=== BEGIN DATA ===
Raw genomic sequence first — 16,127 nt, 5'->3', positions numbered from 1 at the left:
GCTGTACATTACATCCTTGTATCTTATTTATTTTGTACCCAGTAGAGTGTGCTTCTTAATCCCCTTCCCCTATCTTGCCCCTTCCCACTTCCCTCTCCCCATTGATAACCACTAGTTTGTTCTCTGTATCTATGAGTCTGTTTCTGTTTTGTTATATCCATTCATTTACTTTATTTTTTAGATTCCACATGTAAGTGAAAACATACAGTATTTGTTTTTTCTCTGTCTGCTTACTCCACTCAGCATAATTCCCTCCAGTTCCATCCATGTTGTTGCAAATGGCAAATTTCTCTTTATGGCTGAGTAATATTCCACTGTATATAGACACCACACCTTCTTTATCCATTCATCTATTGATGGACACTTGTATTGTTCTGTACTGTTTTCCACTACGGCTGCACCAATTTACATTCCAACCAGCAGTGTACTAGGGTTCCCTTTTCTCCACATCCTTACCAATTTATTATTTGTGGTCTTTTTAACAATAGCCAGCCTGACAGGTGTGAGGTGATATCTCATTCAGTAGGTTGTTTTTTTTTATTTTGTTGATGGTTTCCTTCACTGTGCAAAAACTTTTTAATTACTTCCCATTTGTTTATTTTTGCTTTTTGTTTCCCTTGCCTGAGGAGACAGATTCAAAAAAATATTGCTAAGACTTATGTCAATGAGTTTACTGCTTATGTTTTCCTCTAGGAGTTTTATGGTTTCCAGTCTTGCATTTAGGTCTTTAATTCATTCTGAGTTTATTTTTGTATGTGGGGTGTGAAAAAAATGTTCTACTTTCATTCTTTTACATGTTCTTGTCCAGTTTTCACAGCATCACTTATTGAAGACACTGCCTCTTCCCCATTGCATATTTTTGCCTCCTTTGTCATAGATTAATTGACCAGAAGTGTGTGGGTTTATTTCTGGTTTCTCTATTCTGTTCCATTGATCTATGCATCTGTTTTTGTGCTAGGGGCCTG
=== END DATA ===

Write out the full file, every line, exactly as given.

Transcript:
Raw genomic sequence first — 16,127 nt, 5'->3', positions numbered from 1 at the left:
GCTGTACATTACATCCTTGTATCTTATTTATTTTGTACCCAGTAGAGTGTGCTTCTTAATCCCCTTCCCCTATCTTGCCCCTTCCCACTTCCCTCTCCCCATTGATAACCACTAGTTTGTTCTCTGTATCTATGAGTCTGTTTCTGTTTTGTTATATCCATTCATTTACTTTATTTTTTAGATTCCACATGTAAGTGAAAACATACAGTATTTGTTTTTTCTCTGTCTGCTTACTCCACTCAGCATAATTCCCTCCAGTTCCATCCATGTTGTTGCAAATGGCAAATTTCTCTTTATGGCTGAGTAATATTCCACTGTATATAGACACCACACCTTCTTTATCCATTCATCTATTGATGGACACTTGTATTGTTCTGTACTGTTTTCCACTACGGCTGCACCAATTTACATTCCAACCAGCAGTGTACTAGGGTTCCCTTTTCTCCACATCCTTACCAATTTATTATTTGTGGTCTTTTTAACAATAGCCAGCCTGACAGGTGTGAGGTGATATCTCATTCAGTAGGTTGTTTTTTTTTATTTTGTTGATGGTTTCCTTCACTGTGCAAAAACTTTTTAATTACTTCCCATTTGTTTATTTTTGCTTTTTGTTTCCCTTGCCTGAGGAGACAGATTCAAAAAAATATTGCTAAGACTTATGTCAATGAGTTTACTGCTTATGTTTTCCTCTAGGAGTTTTATGGTTTCCAGTCTTGCATTTAGGTCTTTAATTCATTCTGAGTTTATTTTTGTATGTGGGGTGTGAAAAAAATGTTCTACTTTCATTCTTTTACATGTTCTTGTCCAGTTTTCACAGCATCACTTATTGAAGACACTGCCTCTTCCCCATTGCATATTTTTGCCTCCTTTGTCATAGATTAATTGACCAGAAGTGTGTGGGTTTATTTCTGGTTTCTCTATTCTGTTCCATTGATCTATGCATCTGTTTTTGTGCTAGGGGCCTG